Research published earlier this year revealed that many UAE bosses fear their company's growth will be hampered by a skills gap in the country. The university will get support in the form of securing external financial aid, potential internships, training, and employment opportunities for the MBZUAI students.
The programmes include MScs and PhDs in Computer Vision, Machine Learning and Natural Language Processing. In a bid to make the programme appealing to students from across backgrounds, the programme listing states that "All admitted students are granted upon acceptance the privilege to complete their study with a full scholarship, including 100 per cent tuition, a monthly stipend and many more benefits."
Support for AI start-ups
While the UAE has always been an entrepreneurial melting pot with startups across all sectors bringing their ideas to fruition, AI has been an area of special focus for the government. The UAE sees this potential and is supporting a number of startups. Recently, the Abu Dhabi Department of Health signed a memorandum of understanding with Saal.ai, an artificial intelligence company, to develop AI healthcare solutions. Moreover, it also joined hands with Silicon Valley-headquartered Plug and Play to launch a healthcare accelerator in 2020.
University-business partnerships expand
In a parallel trend, many AI training programmes are taking the form of university-business partnerships. This is the case at the Dell Technologies HPC & AI Center of Excellence at the University of Pisa. In partnership with the Intel® AI Academy, the University of Pisa has offered workshops that cover topics like AI from the data centre to the edge, distributed deep learning with Nauta (an opensource, deep learning training platform), and distributed AI with the Ray Framework (a high performance distributed execution framework).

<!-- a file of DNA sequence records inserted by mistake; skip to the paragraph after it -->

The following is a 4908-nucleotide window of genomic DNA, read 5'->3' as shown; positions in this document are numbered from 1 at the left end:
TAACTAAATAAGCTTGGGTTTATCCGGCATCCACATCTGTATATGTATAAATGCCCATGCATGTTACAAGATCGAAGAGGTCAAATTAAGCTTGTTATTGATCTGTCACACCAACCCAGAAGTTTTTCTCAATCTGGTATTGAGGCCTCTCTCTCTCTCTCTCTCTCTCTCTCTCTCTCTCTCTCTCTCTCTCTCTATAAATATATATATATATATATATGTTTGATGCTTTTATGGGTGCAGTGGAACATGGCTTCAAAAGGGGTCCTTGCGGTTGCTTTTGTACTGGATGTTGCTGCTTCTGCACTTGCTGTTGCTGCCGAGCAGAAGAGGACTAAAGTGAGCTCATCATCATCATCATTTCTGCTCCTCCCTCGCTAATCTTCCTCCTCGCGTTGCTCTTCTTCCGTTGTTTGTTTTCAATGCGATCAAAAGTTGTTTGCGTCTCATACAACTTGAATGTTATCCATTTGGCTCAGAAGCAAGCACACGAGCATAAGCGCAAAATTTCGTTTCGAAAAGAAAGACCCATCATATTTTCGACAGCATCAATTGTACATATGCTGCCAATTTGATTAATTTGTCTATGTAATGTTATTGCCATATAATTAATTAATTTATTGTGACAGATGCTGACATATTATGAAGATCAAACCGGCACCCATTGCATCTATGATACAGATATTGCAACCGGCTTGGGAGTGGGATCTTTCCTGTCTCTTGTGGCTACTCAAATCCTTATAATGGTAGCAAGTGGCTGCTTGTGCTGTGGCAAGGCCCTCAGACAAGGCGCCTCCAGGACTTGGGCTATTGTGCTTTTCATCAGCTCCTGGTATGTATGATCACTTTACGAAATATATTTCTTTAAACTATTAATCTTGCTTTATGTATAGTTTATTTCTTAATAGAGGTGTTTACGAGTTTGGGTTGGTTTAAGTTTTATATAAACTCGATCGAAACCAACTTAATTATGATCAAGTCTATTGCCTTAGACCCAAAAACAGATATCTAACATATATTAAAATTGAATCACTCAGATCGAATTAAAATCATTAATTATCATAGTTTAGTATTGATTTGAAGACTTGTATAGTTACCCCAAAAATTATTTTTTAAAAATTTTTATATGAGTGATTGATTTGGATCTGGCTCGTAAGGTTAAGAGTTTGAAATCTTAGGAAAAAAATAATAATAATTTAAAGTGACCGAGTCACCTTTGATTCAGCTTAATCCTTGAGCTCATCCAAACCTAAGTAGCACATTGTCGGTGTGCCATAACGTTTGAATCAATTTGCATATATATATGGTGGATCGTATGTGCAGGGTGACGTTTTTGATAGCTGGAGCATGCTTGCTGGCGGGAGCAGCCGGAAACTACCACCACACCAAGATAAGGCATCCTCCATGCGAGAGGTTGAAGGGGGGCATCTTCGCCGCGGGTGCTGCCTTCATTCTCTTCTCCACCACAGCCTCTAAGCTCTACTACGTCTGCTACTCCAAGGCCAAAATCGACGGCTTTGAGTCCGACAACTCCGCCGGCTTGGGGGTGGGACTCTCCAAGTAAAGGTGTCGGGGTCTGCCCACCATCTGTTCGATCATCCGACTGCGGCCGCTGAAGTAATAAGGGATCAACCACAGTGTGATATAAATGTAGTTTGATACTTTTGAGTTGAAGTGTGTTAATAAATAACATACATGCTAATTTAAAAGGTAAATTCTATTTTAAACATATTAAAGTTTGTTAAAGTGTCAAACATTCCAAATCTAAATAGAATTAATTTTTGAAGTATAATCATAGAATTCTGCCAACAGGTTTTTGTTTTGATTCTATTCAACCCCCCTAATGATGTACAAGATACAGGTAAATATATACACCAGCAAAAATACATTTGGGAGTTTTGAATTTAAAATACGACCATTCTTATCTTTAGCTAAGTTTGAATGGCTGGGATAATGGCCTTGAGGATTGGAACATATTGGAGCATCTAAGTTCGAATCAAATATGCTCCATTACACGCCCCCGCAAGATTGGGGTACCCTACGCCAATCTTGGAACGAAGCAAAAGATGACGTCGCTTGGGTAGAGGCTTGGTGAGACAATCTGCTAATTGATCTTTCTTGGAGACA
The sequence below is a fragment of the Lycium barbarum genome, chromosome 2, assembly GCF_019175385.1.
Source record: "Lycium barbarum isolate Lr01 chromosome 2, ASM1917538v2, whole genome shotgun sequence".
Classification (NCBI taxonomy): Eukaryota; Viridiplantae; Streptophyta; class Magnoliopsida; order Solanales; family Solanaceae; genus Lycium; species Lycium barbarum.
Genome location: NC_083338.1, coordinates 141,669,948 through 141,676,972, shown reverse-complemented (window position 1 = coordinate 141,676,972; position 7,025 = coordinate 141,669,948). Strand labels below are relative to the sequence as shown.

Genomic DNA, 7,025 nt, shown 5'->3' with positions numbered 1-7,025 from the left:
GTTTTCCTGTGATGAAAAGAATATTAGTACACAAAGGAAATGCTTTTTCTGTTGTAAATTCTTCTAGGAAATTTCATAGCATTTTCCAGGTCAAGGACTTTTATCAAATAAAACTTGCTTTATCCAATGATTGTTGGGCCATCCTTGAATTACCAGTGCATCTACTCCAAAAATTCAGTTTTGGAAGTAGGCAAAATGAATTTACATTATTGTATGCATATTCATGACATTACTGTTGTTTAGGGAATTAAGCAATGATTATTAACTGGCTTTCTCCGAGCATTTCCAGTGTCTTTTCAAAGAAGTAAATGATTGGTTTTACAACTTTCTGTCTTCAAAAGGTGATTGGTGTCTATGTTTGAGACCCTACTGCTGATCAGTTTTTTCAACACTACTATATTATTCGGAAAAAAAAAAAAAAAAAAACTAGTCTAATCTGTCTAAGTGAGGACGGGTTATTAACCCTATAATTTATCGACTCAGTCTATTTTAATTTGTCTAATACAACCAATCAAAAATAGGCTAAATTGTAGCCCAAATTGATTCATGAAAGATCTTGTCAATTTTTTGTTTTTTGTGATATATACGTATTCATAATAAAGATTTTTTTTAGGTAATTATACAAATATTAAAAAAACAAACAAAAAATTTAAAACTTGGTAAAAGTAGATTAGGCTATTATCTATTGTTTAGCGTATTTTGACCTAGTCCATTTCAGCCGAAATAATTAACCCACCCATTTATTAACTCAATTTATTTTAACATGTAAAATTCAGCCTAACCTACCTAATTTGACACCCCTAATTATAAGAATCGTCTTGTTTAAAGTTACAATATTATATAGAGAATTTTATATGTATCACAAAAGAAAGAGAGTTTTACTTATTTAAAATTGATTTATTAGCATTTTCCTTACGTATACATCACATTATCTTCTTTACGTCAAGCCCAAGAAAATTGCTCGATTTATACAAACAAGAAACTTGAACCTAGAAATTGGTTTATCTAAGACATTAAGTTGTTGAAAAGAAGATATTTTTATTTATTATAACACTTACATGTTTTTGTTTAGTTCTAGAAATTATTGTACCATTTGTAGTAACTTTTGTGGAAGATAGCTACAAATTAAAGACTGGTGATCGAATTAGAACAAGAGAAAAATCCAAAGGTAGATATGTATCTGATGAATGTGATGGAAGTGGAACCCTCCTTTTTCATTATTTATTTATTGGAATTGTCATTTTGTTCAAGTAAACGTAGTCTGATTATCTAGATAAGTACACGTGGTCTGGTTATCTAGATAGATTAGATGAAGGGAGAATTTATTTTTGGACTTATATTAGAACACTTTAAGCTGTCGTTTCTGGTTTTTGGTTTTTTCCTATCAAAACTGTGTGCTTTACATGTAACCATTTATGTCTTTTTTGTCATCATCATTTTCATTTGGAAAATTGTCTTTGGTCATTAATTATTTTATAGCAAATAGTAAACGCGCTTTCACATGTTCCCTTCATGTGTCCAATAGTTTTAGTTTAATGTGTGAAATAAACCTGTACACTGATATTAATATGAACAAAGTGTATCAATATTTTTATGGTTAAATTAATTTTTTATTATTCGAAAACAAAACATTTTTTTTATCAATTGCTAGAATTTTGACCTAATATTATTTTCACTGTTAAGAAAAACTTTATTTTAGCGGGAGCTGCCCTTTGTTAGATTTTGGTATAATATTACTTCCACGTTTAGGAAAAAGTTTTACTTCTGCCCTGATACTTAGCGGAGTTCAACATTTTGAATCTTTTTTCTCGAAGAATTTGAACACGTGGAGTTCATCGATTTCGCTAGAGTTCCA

Combining university research and expertise, industrial demands, and the center's HPC capabilities, BioBeats - a University of Pisa spin-off start-up - uses machine learning and artificial intelligence to analyze users' heartbeats and create adaptive music. The company's Hear and Now app teaches breathing exercises that help users relax. The app is based on clinically validated stress-reducing and mindfulness practices.
In another example of a business-education partnership, Microsoft has teamed with global education provider General Assembly (GA) on an initiative focused on closing the skills gaps in the fields of AI, machine learning, data science, cloud and data engineering, and more. This initiative will create standards and credentials for AI skills, upskill and reskill 15,000 workers by 2022, and create a pool of AI talent for the global workforce.
As the digital world rushes forward, there is a huge and growing demand for people who have skills in the technologies for artificial intelligence. There simply aren't enough of these people in the workforce, and this skills gap is one of the big barriers to the development of AI-driven products and processes.
But - the good news - universities and educational programmes, along with their business partners, have stepped up and are working actively to help close this skills gap.
- Source: MBZUAI